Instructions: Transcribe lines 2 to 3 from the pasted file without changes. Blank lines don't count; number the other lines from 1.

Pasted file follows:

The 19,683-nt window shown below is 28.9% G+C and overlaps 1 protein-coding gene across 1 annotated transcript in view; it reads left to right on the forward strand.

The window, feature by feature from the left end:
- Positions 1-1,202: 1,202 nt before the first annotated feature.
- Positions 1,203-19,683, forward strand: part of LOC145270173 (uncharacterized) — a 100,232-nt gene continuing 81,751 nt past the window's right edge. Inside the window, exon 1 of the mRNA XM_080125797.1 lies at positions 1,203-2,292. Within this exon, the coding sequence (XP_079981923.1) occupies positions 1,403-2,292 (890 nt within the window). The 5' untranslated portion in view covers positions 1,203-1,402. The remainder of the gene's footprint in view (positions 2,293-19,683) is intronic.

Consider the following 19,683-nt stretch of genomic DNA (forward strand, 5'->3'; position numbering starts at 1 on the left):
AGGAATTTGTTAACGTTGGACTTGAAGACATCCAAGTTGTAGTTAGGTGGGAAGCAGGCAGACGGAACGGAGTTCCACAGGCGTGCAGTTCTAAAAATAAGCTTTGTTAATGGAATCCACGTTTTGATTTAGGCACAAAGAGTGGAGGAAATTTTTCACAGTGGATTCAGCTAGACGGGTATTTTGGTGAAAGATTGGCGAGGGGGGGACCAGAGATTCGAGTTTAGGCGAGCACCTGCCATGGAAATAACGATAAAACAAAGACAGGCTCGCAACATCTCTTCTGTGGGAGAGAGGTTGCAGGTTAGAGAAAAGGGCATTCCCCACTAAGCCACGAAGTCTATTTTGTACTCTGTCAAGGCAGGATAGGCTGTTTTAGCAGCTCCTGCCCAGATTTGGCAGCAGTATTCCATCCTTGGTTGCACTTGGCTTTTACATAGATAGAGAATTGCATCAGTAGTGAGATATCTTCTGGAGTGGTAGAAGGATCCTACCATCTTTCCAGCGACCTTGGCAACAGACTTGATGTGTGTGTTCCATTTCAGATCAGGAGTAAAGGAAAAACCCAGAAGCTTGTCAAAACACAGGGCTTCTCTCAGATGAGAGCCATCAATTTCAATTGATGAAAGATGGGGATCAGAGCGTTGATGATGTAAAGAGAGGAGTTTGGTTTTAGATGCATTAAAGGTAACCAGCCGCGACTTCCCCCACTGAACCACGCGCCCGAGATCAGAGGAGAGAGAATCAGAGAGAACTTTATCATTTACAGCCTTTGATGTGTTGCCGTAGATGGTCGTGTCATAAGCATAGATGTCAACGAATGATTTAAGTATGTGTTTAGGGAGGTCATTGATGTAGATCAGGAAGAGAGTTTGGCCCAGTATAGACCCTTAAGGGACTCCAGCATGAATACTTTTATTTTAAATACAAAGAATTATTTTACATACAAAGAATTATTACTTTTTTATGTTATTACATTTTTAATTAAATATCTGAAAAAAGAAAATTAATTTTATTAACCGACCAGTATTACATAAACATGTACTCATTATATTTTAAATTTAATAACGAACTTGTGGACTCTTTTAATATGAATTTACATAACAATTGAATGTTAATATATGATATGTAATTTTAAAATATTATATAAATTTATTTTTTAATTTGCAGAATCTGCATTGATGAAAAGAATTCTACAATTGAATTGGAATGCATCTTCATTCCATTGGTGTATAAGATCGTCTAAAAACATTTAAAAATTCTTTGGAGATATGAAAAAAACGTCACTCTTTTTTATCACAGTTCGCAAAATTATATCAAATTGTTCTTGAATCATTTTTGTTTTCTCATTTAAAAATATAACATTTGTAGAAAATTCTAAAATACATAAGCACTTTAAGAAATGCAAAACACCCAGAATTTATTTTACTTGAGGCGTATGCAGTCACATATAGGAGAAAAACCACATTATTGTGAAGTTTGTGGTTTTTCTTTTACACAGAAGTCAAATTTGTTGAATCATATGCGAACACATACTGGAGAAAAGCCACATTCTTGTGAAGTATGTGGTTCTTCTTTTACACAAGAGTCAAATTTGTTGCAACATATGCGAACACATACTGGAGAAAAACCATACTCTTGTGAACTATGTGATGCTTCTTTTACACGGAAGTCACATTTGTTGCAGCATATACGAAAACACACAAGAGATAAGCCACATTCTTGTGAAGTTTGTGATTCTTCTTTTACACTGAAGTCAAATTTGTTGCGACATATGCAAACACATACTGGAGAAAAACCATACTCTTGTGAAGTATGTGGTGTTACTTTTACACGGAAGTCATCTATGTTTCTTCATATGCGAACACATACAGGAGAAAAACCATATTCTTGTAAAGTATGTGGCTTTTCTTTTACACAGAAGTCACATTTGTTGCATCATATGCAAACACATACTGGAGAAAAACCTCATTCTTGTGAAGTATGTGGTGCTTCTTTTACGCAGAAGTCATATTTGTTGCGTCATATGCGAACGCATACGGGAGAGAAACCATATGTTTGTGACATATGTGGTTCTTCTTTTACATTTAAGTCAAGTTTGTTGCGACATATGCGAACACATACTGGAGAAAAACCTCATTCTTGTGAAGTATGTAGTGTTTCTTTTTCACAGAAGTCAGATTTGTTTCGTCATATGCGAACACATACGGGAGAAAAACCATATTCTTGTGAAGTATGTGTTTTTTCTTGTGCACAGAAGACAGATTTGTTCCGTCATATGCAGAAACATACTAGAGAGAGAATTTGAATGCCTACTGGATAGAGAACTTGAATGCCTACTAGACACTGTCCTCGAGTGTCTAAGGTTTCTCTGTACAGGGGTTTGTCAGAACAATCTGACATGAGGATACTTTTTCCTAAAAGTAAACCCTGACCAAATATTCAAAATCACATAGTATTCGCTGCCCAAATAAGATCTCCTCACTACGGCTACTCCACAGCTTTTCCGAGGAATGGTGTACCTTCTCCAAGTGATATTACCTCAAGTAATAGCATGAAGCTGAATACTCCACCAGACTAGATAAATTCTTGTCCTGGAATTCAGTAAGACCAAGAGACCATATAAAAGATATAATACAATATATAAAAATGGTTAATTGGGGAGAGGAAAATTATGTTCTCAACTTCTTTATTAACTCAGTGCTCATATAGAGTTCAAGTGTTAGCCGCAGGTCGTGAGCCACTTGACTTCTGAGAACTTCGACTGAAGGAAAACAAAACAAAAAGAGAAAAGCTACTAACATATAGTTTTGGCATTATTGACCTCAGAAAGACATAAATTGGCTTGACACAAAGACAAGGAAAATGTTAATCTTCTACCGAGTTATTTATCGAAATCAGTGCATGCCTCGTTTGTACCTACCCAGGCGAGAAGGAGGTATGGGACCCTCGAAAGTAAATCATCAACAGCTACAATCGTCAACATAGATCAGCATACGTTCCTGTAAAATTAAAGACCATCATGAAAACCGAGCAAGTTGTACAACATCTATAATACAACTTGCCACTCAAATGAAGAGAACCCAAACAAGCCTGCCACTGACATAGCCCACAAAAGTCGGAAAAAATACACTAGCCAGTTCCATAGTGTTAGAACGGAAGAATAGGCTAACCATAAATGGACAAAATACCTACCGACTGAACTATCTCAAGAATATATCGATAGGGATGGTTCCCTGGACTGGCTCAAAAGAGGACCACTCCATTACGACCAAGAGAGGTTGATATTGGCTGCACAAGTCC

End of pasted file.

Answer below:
The window, feature by feature from the left end:
- Positions 1-1,202: 1,202 nt before the first annotated feature.